Egyptian President Abdul Fattah al-Sisi has authorised the military to protect state facilities after jihadists killed more than 30 soldiers last week.
A spokesman said the new law gives the army the right to secure sites like power plants, main roads and bridges.
But critics say it allows the army to return to the streets and bring back military trials for civilians.
President Sisi declared a three-month state of emergency after the bomb attack in Sinai on Friday.
The new decree allows state infrastructure to be defined as "military facilities" for two years, permitting the army to work with police to secure such sites.
It also gives the military the right to try people it suspects of launching attacks on those sites.
Activists say the law is too broadly defined and could also cover universities, where police have been unable to stop student protests.
Putting an end to military trials was one of the main aims of the 2011 uprising that ousted the former president, Hosni Mubarak.
Presidential spokesman Alaa Youssef insisted the decree was aimed at tackling terrorism, not protesters, and told the BBC it was a limited, proportional response to recent attacks by militants.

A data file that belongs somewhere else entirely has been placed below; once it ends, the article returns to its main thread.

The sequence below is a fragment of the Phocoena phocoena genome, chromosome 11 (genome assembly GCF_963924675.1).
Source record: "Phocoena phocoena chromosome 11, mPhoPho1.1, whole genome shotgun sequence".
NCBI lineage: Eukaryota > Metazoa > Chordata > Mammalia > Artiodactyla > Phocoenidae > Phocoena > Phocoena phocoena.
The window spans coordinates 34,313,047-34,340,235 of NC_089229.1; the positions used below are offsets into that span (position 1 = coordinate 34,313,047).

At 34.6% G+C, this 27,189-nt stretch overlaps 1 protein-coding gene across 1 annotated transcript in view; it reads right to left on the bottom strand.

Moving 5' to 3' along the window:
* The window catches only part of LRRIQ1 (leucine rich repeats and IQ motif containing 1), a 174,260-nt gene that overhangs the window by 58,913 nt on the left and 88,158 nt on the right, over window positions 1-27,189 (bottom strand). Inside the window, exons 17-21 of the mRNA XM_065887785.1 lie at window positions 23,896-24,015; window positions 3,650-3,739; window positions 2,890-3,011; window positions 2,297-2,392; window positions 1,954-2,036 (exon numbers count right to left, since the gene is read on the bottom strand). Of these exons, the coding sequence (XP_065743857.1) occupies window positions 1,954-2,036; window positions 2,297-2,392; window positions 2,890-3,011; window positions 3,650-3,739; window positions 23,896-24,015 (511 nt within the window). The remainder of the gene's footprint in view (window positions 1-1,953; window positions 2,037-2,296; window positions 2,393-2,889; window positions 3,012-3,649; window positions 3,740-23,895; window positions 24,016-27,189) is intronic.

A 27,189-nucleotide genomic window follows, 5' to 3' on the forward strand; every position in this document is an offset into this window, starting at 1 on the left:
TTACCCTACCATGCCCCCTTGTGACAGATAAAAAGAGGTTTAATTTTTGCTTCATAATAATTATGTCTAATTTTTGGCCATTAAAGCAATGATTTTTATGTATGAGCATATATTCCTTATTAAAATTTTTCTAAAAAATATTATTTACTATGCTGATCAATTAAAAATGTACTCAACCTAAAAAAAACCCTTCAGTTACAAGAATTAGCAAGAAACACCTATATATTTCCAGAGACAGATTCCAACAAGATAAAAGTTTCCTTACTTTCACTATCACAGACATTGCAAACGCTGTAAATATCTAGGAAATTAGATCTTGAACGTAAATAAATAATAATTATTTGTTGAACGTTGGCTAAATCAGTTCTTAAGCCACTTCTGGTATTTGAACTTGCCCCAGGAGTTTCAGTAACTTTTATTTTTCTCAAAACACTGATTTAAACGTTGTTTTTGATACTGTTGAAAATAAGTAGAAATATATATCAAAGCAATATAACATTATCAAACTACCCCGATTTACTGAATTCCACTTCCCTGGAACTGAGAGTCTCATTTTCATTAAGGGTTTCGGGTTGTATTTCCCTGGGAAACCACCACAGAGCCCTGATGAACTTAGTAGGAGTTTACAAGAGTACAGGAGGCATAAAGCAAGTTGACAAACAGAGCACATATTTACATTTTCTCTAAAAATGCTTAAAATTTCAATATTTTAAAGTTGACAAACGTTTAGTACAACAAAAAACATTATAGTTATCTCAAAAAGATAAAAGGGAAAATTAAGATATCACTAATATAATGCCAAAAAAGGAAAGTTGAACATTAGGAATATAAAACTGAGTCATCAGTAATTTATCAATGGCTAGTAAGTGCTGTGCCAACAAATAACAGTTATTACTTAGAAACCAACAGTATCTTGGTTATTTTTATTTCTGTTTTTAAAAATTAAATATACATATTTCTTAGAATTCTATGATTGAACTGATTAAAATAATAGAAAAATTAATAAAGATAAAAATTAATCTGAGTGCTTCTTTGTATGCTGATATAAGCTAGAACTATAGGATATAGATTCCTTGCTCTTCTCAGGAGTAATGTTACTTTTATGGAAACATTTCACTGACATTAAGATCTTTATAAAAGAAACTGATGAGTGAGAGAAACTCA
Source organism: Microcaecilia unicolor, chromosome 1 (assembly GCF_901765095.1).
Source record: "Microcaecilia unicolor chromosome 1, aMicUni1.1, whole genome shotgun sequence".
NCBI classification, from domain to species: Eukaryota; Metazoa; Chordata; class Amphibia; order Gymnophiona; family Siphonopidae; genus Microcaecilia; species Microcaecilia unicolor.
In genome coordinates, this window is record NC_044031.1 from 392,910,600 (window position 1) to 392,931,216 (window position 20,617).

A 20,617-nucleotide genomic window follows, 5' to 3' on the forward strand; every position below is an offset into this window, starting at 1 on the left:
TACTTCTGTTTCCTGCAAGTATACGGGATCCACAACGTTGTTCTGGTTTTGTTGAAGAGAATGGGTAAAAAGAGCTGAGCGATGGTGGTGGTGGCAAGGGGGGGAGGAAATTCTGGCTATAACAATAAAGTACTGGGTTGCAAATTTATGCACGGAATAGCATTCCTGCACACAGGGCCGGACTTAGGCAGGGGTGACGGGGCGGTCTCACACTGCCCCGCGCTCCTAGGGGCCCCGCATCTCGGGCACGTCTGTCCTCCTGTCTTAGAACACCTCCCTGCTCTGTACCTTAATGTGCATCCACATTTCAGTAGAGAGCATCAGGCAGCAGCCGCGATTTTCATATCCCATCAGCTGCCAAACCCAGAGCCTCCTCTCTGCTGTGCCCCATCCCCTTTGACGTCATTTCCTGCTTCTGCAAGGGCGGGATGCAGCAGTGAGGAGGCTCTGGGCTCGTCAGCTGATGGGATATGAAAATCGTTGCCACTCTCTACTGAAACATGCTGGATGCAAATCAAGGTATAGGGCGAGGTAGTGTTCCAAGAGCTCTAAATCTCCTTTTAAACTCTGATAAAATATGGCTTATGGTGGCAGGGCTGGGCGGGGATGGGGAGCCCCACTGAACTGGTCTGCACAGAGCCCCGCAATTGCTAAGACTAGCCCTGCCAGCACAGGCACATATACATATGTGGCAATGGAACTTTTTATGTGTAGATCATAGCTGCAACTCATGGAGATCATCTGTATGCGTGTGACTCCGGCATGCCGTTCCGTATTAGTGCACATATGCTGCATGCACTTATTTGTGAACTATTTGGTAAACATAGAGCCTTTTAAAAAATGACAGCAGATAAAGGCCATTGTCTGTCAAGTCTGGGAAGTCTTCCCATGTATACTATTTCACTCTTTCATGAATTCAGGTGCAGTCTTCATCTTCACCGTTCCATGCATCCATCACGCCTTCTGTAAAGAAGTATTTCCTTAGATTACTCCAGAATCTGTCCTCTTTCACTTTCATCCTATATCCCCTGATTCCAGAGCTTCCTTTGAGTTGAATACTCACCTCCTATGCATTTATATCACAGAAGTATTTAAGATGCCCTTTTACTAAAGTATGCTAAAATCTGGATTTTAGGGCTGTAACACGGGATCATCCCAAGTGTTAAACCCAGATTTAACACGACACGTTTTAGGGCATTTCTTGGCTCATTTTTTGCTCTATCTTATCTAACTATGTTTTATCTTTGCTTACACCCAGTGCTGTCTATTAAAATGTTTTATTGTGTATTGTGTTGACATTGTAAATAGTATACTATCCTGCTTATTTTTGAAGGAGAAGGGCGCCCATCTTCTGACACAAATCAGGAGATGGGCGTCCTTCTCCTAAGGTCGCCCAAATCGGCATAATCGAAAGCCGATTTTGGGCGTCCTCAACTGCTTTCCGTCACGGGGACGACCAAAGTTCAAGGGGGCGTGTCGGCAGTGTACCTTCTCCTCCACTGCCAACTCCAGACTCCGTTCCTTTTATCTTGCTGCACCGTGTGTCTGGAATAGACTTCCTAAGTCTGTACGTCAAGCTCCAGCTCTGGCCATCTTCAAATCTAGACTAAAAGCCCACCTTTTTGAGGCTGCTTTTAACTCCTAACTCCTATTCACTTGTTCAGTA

The law was introduced after President Sisi promised a tough response to what he called an "existential threat" to Egypt posed by Islamist militants.
In light of the perceived threat, the editors of 17 newspapers in Egypt have decided to refrain from publishing criticism of the army or the state, the BBC's Orla Guerin in Cairo reports.
Human rights groups say it is another sign that the room for dissent in Egypt is shrinking even further, our correspondent adds.
Meanwhile, an Egyptian judge ordered 21 activists to be arrested on Monday at the start of their retrial for breaking protest laws during the military's overthrow of President Mohamed Morsi in 2013.
The activists, who had been released on bail last month, chanted "down with military rule" after the judge read out his decision in court.
The court also issued arrest warrants for four of the defendants who did not show up.
The group, which includes leading campaigner Alaa Abdel Fattah, were sentenced to 15 years in prison in absentia last June for violating a 2013 law curbing the right to public protests.
They were later arrested and tried again in person on the same charges but that trial collapsed last month when the presiding judge stepped down.
On Sunday, Mr Abdel Fattah's younger sister Sanaa, a 20-year-old student, was jailed for three years along with 23 other young activists for breaking protest laws.
Outside the courtroom on Monday, Mr Abdel Fattah said the rulings against activists like his sister were a deliberate attempt by the government to imprison and silence their critics.
The judge set the next hearing for Mr Abdel Fattah and the 20 other activists for 11 November.